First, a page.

See about consulting with one of them.  Dr. Fournier is the name that comes to mind.  Ask for additional consultations.

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beaumontdave
Posts: 1062
Joined: Aug 2013

You say stage iv crc, so this is metastasis to the peritoneum. Folfox didn't leave permanent effects on me, though others say it did with them. It didn't stop mets to my liver, but they've been removed. Maybe the doc you spoke with doesn't know all the options. I'd talk to others at Anderson as well. There are people who have dealt with that type of met, that come here. Perhaps they will respond. Your daughter's youth will help through the chemo and other treatments, though It's sad that anyone so young has to fight this battle. I hope they give you all better answers and options, and you let us know what they might be.......................................Dave

kman_houston
Posts: 4
Joined: Sep 2016

Dave - Thanks. We are assigned to the CRC team there. Should I just ask for another CRC ONC's opinion?

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funshine
Posts: 26
Joined: Aug 2016

It never hurts to get a second or even a third opinion if your gut tells you this isnt the doctor for your daughter. Just by talking and asking questions and I mean as many questions as possible will you know if this is the doctor whom you want to be on your team. It takes a team to fight this disease.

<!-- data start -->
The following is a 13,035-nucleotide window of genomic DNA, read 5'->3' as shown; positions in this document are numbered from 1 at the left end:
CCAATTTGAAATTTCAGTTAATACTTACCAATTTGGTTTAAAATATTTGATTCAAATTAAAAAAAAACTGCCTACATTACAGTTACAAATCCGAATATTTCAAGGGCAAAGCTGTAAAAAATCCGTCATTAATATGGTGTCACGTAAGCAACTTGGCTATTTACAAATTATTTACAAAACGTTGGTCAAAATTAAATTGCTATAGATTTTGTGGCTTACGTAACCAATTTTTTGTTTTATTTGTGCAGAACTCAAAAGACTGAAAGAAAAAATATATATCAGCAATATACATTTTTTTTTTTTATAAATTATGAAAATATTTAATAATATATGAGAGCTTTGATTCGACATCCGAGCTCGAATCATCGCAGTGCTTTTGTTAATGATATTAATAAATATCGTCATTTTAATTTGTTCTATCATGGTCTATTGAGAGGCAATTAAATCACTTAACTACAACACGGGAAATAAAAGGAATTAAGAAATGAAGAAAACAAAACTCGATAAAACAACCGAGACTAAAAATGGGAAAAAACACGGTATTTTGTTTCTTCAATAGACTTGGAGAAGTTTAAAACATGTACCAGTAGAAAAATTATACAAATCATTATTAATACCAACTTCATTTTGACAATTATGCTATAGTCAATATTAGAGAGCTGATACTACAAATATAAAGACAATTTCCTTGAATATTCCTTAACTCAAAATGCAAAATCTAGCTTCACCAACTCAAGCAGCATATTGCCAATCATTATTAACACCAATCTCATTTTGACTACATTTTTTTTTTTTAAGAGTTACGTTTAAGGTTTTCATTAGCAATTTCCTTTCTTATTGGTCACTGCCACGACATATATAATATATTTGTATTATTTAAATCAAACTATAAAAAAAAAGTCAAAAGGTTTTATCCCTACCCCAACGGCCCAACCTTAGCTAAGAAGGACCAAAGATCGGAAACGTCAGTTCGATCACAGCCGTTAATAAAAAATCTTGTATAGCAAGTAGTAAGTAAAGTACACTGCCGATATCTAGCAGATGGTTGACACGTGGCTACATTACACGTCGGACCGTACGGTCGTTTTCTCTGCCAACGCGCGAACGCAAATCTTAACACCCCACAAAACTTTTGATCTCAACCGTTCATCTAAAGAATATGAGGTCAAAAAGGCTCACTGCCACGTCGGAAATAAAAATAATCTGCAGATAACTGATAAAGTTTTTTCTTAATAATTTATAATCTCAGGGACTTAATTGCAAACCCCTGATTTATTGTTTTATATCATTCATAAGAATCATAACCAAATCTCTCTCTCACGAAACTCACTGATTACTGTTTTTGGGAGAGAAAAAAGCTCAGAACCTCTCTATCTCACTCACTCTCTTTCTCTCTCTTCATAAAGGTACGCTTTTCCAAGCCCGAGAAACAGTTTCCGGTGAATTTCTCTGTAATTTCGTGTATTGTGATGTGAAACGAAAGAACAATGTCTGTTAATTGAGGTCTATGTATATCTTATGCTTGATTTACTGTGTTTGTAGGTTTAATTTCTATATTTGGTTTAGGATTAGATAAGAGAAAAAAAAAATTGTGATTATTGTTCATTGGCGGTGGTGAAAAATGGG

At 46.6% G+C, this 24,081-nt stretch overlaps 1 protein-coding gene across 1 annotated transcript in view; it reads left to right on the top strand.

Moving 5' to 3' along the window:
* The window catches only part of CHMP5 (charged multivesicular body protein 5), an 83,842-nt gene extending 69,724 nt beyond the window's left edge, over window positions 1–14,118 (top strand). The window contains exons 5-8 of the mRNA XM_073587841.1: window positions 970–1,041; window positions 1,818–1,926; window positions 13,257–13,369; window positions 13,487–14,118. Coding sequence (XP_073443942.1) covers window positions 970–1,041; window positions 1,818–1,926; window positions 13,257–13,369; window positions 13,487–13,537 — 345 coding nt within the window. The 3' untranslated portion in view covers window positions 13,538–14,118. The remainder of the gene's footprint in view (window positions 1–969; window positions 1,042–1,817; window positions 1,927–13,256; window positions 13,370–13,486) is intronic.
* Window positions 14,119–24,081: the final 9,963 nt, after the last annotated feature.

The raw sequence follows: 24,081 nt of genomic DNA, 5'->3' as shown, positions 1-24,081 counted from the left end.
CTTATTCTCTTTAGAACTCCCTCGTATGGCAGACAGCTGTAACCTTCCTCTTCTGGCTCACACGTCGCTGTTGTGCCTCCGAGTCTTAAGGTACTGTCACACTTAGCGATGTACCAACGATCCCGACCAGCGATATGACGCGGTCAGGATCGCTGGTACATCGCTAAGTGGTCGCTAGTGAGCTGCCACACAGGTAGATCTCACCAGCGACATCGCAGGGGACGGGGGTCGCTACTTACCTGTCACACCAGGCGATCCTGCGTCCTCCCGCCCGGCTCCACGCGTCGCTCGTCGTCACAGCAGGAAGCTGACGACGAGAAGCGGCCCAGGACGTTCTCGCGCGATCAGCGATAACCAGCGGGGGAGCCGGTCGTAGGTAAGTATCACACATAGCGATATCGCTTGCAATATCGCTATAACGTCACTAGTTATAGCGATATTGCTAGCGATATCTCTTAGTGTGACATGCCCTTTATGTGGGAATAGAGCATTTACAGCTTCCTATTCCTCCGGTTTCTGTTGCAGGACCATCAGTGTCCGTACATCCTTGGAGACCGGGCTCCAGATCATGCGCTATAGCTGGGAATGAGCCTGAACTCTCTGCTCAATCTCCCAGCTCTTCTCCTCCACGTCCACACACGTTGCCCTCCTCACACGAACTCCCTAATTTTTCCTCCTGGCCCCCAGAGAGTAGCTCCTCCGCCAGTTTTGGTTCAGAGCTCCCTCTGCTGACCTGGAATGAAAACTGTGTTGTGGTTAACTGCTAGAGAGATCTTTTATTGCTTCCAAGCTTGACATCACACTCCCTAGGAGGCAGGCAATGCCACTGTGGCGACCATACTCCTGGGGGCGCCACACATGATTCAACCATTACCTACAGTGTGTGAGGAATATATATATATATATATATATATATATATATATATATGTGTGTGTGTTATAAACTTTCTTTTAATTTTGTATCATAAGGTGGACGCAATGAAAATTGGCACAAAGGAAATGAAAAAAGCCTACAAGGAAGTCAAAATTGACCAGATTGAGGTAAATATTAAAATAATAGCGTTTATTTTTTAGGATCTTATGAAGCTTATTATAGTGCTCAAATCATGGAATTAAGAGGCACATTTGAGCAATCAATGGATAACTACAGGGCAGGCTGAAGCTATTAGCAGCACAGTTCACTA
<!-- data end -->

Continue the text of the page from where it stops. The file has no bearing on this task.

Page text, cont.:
Dont feel like you have to go with the first and only oncologist your assigned. This is your and your daughters life, get out and talk to other doctors to see what other options that might be out there. I talked to three different oncologists before I decided on one.

best wishes.

Linda

 

danker
Posts: 1253
Joined: Apr 2012

I fired the Oncologist assigned to me and got a new one that I loved for 6 yrs!!

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kristasplace
Posts: 956
Joined: Oct 2007

Welcome to the board, though I'm very sorry for the reason you're here.

I don't know anything about peritoneal mets, but I do know that there are other options for her that the doctors can't tell you about. If she is unable to do chemo, or simply chooses not to, it does NOT mean all is lost. It could mean the exact opposite. I won't get into a long post about how I treated mine; I have a thread on here that explains most of it, but I can definitely tell you that if you do enough research, and get her involved in it, too, you will discover a whole other world out there of survivors who didn't do chemo. Some lived for a long time, and others never had another problem with cancer.

We're here for both of you if you have questions about ANYTHING to do with CRC. Believe me, there are people on this board who can answer the questions your doctors can't, or won't. I discovered that after asking my first question!